It is unfortunate, again coming back to the media, that the main stream electronic and print media was not able to respond to this situation. There are many other cases where somehow you find that the media is not able to play this role in this country. The same thing goes with the government of course which messes up things every now and then. And since the media is not as free as it should be, you’ll find that certain government leaders are not put in the dock, they are not questioned, they are not challenged, which I think is also unfortunate.

So for both media and the government, if we had greater courage, greater integrity, if we were more responsible, if we had the values that I had talked about a while ago, then I think things would be very different. And Malaysia is just one example, I can think of other examples in other parts of Asia. My Thai friends, academics and NGO activists, have told me that a segment of the media has really failed the Thai people in the present situation; which is what is happening now in Thailand. Of course the people in power are also to be blamed for what is happening but the media has contributed to the mess partly because the media just sensationalizes issues without analyzing the situation in depth. It says, “Look, if we did all these things, there would be consequences. So let us be careful”. They don’t play that role. They just sensationalize because maybe that helps to sell newspapers and bring more popularity. We don’t know what the real reasons are. So a sense of responsibility and accountability is very important not just for governments but also for people in the media.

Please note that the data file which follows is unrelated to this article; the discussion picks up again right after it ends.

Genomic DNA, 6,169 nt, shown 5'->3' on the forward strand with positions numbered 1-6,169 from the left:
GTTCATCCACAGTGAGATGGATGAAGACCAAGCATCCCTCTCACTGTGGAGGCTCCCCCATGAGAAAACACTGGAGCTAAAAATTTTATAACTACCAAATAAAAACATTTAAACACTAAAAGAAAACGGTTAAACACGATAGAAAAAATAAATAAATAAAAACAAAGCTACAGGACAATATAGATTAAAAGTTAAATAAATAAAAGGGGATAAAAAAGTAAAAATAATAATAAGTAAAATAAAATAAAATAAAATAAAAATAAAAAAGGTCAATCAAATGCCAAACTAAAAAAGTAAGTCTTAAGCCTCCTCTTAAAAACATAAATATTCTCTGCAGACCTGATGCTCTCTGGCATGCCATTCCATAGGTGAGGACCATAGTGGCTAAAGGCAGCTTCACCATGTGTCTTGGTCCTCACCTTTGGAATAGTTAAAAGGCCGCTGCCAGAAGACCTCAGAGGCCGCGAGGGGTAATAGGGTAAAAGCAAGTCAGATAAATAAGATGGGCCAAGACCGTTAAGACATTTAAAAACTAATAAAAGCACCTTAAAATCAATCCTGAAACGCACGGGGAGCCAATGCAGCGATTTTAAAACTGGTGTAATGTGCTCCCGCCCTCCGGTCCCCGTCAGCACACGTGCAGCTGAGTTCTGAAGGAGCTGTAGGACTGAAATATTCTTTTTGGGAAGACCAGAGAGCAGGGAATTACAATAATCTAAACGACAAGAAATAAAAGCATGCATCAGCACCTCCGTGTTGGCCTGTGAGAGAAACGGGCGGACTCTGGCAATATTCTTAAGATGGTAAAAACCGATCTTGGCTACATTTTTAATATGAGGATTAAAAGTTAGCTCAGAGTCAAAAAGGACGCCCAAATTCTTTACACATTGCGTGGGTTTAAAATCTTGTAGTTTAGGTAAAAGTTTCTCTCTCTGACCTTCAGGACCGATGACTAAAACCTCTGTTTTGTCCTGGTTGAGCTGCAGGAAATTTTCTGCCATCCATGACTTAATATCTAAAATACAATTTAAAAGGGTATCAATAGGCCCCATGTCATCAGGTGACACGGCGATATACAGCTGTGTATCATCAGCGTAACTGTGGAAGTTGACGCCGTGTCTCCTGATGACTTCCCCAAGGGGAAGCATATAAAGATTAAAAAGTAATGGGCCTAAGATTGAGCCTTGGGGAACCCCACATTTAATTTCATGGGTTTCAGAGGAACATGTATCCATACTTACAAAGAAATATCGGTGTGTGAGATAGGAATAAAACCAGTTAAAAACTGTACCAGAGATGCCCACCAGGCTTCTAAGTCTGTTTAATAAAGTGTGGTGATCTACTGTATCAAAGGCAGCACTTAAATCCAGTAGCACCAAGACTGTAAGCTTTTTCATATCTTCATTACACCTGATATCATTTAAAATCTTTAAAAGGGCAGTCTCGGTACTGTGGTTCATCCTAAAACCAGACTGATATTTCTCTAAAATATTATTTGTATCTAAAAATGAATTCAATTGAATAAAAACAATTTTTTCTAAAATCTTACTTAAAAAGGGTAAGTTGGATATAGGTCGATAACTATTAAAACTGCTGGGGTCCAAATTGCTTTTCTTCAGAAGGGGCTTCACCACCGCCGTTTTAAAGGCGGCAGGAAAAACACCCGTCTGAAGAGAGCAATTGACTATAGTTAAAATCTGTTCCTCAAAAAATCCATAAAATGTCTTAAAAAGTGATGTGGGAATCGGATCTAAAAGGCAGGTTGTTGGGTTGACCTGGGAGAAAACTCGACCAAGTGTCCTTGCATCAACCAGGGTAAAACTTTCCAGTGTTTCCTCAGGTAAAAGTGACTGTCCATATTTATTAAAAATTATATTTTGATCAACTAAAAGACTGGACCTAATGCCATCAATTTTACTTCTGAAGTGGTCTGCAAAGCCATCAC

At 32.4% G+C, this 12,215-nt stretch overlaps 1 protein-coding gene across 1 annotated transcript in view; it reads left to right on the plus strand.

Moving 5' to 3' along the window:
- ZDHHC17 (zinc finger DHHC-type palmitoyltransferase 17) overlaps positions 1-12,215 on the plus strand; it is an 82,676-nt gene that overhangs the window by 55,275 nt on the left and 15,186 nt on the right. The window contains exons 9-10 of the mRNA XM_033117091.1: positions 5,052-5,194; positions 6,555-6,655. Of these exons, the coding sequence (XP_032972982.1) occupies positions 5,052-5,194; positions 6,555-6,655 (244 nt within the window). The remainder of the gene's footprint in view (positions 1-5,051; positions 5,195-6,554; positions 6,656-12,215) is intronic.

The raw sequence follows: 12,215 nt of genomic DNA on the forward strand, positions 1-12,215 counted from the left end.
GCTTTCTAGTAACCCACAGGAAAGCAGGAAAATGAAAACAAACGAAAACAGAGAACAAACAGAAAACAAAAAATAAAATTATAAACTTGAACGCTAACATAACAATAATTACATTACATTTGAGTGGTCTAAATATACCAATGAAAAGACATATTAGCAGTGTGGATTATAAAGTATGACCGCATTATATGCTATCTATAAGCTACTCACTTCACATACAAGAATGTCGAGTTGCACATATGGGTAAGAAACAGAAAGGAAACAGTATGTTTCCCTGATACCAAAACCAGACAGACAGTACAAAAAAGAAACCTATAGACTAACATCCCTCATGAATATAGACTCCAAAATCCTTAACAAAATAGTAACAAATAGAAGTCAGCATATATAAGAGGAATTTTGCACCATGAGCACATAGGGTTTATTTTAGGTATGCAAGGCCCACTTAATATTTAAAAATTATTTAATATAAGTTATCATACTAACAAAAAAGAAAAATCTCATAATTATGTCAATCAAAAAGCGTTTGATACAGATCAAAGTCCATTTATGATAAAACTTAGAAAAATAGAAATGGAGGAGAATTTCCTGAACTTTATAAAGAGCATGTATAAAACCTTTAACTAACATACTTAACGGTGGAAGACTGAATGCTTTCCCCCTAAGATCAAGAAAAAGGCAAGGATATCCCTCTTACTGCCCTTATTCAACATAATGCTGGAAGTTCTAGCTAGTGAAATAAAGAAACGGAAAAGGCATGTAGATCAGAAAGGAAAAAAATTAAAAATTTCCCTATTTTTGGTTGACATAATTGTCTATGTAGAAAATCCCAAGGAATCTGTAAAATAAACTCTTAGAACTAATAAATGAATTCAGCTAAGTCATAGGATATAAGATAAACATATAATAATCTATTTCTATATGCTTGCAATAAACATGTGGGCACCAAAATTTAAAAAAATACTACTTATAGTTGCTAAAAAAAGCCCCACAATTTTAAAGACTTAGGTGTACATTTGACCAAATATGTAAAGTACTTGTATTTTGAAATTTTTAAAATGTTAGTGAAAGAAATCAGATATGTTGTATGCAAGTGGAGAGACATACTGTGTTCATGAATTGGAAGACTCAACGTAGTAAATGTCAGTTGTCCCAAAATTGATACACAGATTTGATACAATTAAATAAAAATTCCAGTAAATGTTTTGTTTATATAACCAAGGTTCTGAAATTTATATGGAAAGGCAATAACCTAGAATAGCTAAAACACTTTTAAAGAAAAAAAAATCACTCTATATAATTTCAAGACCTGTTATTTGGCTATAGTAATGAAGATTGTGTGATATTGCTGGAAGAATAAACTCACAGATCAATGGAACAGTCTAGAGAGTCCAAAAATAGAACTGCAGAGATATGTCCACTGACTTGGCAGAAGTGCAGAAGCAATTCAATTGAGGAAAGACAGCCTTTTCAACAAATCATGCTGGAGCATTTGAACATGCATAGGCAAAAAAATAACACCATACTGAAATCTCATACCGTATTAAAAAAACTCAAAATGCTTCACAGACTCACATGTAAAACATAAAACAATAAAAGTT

The Philippines: for many, many years I have interacted with activists and academics in the Philippines, and they tell me the same thing about the role of a segment of the media in terms of sensationalizing, in terms of playing “footsie” as it were with certain segments of the establishment or certain segments of the opposition when it suits their interest. So here again integrity becomes a very important issue and that I think is the central point that one wants to make here this morning. It is values, and it is integrity that determines whether there is good governance or not. And these values, with integrity being central to them, also decide whether you have a media which serves the larger interest. And what we can do at a time like this, on an occasion like this, is to perhaps reflect on ourselves while looking at the larger society and saying this is wrong and that is bad -- yes, we should do that but at the same time let’s also reflect on our own role and ask very searching questions about ourselves as media practitioners. Thank you very much.

(Dr Chandra Muzaffar is Chairman of the Board of Trustees of the International Movement for a Just World.)